Matchbox Twenty
Mad Season


4.5
superb

Review

by Mike Allen USER (107 Reviews)
November 24th, 2009 | 25 replies


Release Date: 2000 | Tracklist

Review Summary: Is it my nostalgia speaking, or is this really this good?

Nostalgia works in mysterious ways. It forces us to love something more than others do, and may even provide the means to believe something is better than it really is. Either way, this phenomenon is experienced by all of us at one point in our lives, and influences us in ways we cannot imagine. As far as I can remember, Matchbox Twenty’s “Mad Season” was one of the first records I had ever listened to along with Third Eye Blind’s Self-Titled. This had become an instant classic for me, for I was drawn in by the hooks and the sheer accessibility of the record. I had also attended my first rock concert on the “Mad Season” tour at age eleven and was awed by the energy and realistic feel of the night. My admiration for Matchbox Twenty had only grown more from here, I had purchased “Yourself Or Someone Like You” and enjoyed it as well. Even as a grew older and the band grew off me a bit, I still retained a modest reverence towards Matchbox Twenty, due to the nostalgic principle. Despite all of this, I am prepared to prove that this album is quite deserving of this rating.

Prior to Rob Thomas’ solo success in conventional pop, he was the lead singer of a prominent mainstream pop-rock band. Yes, Matchbox Twenty was quite popular in the late 1990’s in the early 2000’s, releasing three commercially successful albums. The debut record, “Yourself Or Someone Like You” was immensely fashionable on the charts due to singles Real World, 3 AM, Push, and Back 2 Good. On the whole, the record was a great mainstream rock record, hooks a-plenty and diverse. “Mad Season” would demonstrate that it was a growth from its predecessor, for it was more powerful. “Mad Season” did see a great deal of radio play as well with Bent, If You’re Gone, Last Beautiful Girl, and Mad Season becoming singles.

“Mad Season” is an intricately developed and outstanding pop-rock record, orchestras, horns, and back-up singing contributing to the already dazzling songwriting. In the record’s first song, Thomas claims, “And it's good that I'm not angry.” “Mad Season,” for what it’s worth follows this statement, the blatant anger of Push is missing, and the result is a much more emotional collection of tracks. Crutch, although serves as one of the exceptions, it is one of the more aggressive tracks here, with Thomas explaining that well, “I couldn’t be your crutch.” The song listing could not have been created more delicately, for the following track Last Beautiful Girl is the most wonderful and sentimental pieces on the album. The catchy and mellow feel is nothing short of magnificent, and grows to a powerful and fitting climax with Thomas belting out “The one that you wrecked won’t take you back.”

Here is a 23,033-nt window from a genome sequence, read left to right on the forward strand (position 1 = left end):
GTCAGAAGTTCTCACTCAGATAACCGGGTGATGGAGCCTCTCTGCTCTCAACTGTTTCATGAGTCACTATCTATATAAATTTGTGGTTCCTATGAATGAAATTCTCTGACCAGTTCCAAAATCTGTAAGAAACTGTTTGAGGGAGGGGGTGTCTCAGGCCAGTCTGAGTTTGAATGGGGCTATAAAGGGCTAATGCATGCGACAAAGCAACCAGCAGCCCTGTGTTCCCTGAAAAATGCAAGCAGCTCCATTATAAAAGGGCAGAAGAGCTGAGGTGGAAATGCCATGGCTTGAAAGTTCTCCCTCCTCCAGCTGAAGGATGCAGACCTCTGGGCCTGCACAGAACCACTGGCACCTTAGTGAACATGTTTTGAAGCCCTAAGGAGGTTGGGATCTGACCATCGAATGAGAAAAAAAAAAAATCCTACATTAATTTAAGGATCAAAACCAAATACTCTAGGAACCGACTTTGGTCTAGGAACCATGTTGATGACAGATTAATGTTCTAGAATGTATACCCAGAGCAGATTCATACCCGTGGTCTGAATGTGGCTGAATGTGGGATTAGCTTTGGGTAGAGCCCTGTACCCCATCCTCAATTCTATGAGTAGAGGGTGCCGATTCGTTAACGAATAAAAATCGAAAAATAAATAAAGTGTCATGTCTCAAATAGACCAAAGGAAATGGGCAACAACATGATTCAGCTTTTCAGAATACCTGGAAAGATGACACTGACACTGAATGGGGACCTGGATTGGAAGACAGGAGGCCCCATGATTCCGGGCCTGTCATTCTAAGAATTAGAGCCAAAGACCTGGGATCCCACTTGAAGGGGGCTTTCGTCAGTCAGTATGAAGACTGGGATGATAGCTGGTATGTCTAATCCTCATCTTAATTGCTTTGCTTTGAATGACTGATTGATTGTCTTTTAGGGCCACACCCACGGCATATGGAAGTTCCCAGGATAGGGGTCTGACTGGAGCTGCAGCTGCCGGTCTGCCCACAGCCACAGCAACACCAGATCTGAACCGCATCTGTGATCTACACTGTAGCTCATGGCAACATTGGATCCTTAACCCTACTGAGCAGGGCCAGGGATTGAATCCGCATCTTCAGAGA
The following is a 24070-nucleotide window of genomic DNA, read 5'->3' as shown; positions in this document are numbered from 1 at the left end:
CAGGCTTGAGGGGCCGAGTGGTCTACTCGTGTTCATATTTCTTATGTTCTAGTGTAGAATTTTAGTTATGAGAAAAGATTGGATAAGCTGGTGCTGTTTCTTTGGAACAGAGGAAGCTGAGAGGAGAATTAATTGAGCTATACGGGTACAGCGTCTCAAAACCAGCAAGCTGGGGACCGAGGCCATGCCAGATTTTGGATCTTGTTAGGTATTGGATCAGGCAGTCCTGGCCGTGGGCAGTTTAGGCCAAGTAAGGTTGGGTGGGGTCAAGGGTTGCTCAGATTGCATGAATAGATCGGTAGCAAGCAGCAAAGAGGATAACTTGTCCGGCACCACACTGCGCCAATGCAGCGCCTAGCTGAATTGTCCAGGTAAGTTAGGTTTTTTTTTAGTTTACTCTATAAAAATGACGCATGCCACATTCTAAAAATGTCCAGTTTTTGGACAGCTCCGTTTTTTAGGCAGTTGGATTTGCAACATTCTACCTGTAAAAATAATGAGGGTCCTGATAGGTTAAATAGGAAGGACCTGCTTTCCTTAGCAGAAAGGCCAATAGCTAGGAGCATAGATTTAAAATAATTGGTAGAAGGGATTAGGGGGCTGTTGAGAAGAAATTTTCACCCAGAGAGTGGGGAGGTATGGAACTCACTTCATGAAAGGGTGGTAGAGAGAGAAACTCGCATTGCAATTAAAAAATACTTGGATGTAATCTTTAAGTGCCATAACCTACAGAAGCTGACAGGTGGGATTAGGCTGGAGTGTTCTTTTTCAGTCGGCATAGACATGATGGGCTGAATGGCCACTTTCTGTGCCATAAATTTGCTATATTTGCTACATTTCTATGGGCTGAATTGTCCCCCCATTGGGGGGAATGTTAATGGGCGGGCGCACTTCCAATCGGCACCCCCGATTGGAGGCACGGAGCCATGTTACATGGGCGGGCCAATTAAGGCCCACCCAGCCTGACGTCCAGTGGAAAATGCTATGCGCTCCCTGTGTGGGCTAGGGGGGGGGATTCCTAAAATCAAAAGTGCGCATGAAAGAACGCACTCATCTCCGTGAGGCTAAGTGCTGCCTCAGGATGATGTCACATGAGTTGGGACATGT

The hook-laden formula is subject to a great deal of the record, and is especially accentuated on the title-track. This at one time single, draws the listener in with “I need you now, do you think I can cope?” and still contains enough changes to be a spectacular song. Thomas’ falsetto at the bridge is arguably the highlight of the track, and indicates that there is passion everywhere on this album. Rest Stop follows this dynamic, but has a much more sentimental feel, complete with strings and a slow pace. Rest Stop’s ambiance is quite beautiful, and Thomas’ lyrics are tragic, “She said while you were sleeping, I was listening to the radio
and wondering what you're dreaming when it came to mind that I didn't care. So I thought hell if it's over, I had better end it quick or I could lose my nerve. Are you listening? Can you hear me? Have you forgotten?” The ballads seem to overshadow much of the upbeat and playful tracks, Bed of Lies and You Won’t Be Mine are evidence of this. Both utilize the backing orchestra tremendously and the latter is haunting and blatant. As the strings build to an ultimate dynamic, Thomas is blunt, “Over the lies, you'll be strong, you'll be rich in love and you will carry on, but oh no, no you won't be mine.” Lead single Bent’s insistent style is effective as well, it also possesses the accessibility and emotion that made this album as good as it is.